The Tax Court decided in Memorandum 2011-137 that a self-employed contractor who regularly retained the properties he built or improved for their rental income was considered an investor.
In March of 2004, Gardner purchased property from his brother that had been approved for subdivision into five lots. He built a road to access the lots and built a house on one of the lots and conveyed it to his brother. He sold three of the remaining lots in November for $750,000, which he and his wife reported as generating a short-term capital gain of $373,841. Gardner testified that the three lots were appropriate for duplex housing and that he had originally intended to build multi-family homes on the lots, but that he had to sell them because of the expenses of building the road. The remaining lot was sold in 2005 for $215,742.
IRS recharacterized the sale of the three lots as a sale of property held for customers in the ordinary course of business, resulting in an increase in Gardner’s earnings from self-employment and the imposition of self-employment tax. Under Code Sec. 1402(a)(3)(C)(ii), a self-employed individual can exclude the gains on the sale of real estate from self-employment income unless he realized the gains from property held primarily for sale to customers in the ordinary course of business.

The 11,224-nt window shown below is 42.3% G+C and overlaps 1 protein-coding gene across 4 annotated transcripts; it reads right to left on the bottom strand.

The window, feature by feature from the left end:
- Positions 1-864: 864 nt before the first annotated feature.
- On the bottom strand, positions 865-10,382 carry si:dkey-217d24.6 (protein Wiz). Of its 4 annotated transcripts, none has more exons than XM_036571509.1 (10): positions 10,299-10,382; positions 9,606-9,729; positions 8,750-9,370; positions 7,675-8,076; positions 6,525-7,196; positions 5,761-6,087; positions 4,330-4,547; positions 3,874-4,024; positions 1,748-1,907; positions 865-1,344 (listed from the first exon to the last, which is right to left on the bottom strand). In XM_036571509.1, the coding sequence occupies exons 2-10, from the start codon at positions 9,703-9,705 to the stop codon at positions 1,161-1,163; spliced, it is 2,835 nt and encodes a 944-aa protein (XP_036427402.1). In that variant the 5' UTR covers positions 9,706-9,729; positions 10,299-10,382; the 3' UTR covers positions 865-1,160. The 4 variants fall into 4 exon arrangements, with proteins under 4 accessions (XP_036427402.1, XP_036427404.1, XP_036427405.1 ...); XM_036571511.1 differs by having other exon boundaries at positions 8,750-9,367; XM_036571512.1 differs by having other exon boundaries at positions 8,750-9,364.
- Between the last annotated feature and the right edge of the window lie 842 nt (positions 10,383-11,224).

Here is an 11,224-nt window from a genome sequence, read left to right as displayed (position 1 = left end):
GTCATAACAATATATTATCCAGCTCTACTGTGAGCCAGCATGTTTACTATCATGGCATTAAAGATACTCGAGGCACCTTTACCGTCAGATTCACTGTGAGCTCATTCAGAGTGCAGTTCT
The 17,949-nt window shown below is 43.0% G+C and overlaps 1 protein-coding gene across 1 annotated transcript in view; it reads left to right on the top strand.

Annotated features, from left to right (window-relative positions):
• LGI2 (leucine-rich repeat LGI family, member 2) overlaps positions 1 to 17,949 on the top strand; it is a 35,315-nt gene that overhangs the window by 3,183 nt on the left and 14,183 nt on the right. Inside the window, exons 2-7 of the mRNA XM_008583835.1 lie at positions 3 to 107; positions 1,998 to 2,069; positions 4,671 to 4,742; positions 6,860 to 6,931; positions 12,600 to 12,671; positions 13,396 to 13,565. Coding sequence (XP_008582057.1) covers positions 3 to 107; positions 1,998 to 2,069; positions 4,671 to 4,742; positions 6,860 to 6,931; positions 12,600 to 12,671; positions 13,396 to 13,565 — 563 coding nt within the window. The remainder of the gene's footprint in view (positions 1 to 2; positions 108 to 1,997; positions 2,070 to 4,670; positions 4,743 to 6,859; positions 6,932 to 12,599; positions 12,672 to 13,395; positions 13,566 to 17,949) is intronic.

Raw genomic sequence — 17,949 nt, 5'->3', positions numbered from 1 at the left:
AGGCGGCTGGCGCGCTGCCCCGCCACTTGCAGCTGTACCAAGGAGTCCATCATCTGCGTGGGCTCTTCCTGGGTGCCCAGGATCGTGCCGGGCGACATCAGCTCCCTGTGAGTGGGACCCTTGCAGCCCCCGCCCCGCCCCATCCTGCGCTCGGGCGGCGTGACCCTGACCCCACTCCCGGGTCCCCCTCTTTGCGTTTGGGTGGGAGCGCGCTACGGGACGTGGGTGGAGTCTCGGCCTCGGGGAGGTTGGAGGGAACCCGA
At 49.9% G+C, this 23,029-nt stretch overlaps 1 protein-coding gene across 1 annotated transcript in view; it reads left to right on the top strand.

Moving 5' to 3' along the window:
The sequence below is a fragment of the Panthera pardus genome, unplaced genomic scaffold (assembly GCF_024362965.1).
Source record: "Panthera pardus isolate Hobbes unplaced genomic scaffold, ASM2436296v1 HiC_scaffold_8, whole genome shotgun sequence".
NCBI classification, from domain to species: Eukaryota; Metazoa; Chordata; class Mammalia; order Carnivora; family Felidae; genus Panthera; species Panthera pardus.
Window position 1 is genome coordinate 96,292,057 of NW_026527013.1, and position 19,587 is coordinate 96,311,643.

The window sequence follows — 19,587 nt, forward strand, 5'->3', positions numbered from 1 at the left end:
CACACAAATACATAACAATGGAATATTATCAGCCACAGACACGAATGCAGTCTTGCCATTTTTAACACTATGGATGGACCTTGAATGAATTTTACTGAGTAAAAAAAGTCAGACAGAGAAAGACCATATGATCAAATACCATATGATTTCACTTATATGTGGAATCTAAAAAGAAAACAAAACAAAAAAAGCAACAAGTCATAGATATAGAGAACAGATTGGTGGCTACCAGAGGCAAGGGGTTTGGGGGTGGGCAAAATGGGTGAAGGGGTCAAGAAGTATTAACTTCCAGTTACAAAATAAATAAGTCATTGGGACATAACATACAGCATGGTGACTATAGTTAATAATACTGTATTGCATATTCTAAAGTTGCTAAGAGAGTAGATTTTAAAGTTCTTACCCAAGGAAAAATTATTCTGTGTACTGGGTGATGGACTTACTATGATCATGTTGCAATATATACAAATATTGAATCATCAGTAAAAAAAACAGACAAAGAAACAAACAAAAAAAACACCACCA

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The attorneys at The Beliveau Law Group provides legal services for estate planning (wills and trusts), Medicaid (planning and applications), probate (estate and trust administration), business law (formation and operation), real estate (residential and commercial), taxation (federal and state), and civil litigation (in connection with these practice areas). The law firm has offices and attorneys in Naples, Florida; Boca Raton, Florida; Danvers, Massachusetts; Waltham, Massachusetts; Quincy, Massachusetts; Manchester, New Hampshire and Salem, New Hampshire.